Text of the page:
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rants & raves

my thoughts on nutrition, food, research and everything in between

 

Diet sodas: helpful or harmful for weight management??

Alison Boden

This is a controversial topic in the nutrition research arena.

Enter diet soda. No calories, no sugar. A popular choice among those trying to quit regular soda (we all know the higher rates of obesity and diabetes with regular soda consumption). Seems harmless right? You should easily lose weight if you switch over from regular and keep drinking the low cal stuff for ever and ever and ever? The holy grail of #haveyourcake and eat it too?

Well.......

Maybe not.

Let's put down (for now) the potential links we've seen between diet soda and cancer, or diet soda intake and stroke risk. Or diet soda and metabolic syndrome. Or diabetes. No let's not talk about these and just look at the weight connection.

Here's the oversimplified breakdown:

Short duration, clinical trials (like this shiny new one funded by the American Beverage Association) often show favorable results on weight management when subjects drink diet sodas. Typically they compare drinking regular soda to diet soda and measure effects on weight. A lot will lose more weight (or gain less weight) if assigned to the diet soda intervention group.

So case closed, right? Diet soda makes you lose weight?

Not so fast. So these are usually short duration studies. We have research subjects make a temporary change in their behaviors and habits, and then measure the results. We can't always trust that these short term results in a very controlled setting are applicable to "real life." So we have to look at other studies, that follow people for longer periods of time in the real world. It's with these type of studies that we see the opposite effects of the clinical trials (like this one, showing that those with 2-a-day diet coke habits over 10 years time had an average waist size increase by 5 fold compared to water drinkers. 5!).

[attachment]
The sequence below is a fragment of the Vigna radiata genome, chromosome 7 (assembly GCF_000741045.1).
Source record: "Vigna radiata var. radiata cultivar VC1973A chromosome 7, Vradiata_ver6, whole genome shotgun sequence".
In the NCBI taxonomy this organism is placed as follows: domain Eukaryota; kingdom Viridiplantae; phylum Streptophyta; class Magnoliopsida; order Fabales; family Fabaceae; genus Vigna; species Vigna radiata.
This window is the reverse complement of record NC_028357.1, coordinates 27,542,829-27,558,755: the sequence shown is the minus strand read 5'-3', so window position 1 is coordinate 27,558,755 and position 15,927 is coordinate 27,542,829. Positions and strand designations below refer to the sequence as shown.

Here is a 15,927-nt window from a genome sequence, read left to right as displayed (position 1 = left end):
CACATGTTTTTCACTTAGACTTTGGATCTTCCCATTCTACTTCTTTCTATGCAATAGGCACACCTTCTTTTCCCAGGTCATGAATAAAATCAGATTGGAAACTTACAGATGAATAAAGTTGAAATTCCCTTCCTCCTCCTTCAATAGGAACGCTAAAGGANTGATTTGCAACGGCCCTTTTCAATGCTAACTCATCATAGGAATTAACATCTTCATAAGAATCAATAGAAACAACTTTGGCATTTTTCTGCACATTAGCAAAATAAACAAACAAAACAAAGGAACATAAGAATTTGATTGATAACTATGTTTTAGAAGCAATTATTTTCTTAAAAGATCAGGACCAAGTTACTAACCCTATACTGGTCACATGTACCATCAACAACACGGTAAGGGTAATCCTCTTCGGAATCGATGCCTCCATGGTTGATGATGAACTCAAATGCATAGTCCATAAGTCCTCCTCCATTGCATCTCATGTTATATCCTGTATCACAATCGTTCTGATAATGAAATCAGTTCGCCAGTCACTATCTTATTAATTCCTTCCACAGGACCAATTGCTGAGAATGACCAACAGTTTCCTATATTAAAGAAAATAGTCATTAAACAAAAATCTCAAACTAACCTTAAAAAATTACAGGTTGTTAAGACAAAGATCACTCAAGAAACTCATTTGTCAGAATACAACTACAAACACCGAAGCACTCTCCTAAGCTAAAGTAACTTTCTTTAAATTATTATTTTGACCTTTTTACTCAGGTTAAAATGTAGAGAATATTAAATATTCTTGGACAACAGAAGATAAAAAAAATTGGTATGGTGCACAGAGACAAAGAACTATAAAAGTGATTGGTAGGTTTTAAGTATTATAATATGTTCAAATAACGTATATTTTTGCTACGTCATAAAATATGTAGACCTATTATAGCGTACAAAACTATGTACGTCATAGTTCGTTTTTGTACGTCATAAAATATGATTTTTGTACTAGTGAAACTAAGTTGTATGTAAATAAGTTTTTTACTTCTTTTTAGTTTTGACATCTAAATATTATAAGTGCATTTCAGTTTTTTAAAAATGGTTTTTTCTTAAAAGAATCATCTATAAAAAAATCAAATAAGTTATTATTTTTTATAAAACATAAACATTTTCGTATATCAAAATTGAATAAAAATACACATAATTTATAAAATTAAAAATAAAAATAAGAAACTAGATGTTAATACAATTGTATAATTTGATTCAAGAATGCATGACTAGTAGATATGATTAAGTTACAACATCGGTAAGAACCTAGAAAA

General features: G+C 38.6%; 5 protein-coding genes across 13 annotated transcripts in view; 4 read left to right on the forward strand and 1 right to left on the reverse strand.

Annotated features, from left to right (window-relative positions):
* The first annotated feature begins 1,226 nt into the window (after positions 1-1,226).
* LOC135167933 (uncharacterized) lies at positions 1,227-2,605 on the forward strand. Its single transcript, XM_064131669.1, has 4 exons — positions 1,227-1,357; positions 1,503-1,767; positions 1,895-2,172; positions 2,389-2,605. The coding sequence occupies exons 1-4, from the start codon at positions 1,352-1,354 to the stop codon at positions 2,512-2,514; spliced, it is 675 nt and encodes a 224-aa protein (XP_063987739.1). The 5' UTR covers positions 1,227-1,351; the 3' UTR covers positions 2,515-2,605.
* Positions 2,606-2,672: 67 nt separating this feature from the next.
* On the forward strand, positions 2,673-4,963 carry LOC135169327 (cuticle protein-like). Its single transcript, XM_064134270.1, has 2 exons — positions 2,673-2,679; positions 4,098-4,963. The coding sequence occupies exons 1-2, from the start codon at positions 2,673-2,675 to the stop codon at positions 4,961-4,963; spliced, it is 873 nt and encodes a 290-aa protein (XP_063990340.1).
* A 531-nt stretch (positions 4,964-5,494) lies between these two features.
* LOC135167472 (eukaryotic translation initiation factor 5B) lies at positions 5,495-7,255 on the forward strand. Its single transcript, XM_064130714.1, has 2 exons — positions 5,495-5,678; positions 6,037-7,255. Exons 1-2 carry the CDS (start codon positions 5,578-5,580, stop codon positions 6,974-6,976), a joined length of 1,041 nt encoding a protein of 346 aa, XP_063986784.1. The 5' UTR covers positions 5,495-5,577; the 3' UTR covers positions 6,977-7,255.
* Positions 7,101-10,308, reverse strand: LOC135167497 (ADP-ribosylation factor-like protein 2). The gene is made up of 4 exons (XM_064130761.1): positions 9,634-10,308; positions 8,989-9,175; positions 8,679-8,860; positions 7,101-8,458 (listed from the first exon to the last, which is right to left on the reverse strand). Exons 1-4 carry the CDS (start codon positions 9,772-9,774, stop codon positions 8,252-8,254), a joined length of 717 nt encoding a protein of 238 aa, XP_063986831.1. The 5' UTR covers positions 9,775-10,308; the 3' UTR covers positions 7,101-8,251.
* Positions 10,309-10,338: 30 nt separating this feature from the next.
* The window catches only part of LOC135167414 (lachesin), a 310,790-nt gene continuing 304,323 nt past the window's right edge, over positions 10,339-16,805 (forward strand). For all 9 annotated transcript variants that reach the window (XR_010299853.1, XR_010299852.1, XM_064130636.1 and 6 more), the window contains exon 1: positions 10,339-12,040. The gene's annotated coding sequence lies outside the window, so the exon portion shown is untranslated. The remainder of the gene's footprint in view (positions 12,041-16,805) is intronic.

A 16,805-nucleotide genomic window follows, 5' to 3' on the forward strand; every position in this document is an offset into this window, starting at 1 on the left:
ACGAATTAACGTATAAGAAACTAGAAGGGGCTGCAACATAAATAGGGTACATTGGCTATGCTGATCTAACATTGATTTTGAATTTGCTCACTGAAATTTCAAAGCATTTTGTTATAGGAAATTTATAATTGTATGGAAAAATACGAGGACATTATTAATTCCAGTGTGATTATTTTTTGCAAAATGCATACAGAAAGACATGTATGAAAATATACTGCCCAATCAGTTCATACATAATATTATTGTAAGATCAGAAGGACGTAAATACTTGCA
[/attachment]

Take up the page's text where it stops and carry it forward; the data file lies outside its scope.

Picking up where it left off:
Ok that's a lot of data. Here's my general take on things:

Artificial sweeteners (think diet cokes, or splenda in your coffee) are sweeter than sugar. Like, a lot sweeter. Sometimes 600x sweeter. While I can't really wrap my brain around that bit of data, I do know that those who eat/ drink the most artificial sweeteners tend to have more of a sweet tooth. Makes sense right? You're eating or drinking something that's SO MUCH sweeter than anything you could ever find in nature. So by drinking your coffee with 2 splenda, you're saving 30 calories by not using 2 teaspoons of regular sugar, but you're exposing your taste buds to something crazy sweet. That ups your threshold for sweetness, and you basically train your palate to expect uber sweet stuff all the time. Bitter tastes become more bitter, and although you saved those 30 calories this morning, and 150 calories this afternoon with your diet coke, you're much more likely to eat some dessert at the end of the day. I see this all the time with my patients and clients.

So best case scenario: diet sodas don't necessarily do anything bad for you, but make you more likely to eat sugar in other forms, thus contributing to weight gain.

Worse case scenario: The above, plus there's some real creepy stuff in fake sugar that independently may also cause diseases like cancer and diabetes.

Worth the risk? Get off the sauce, man.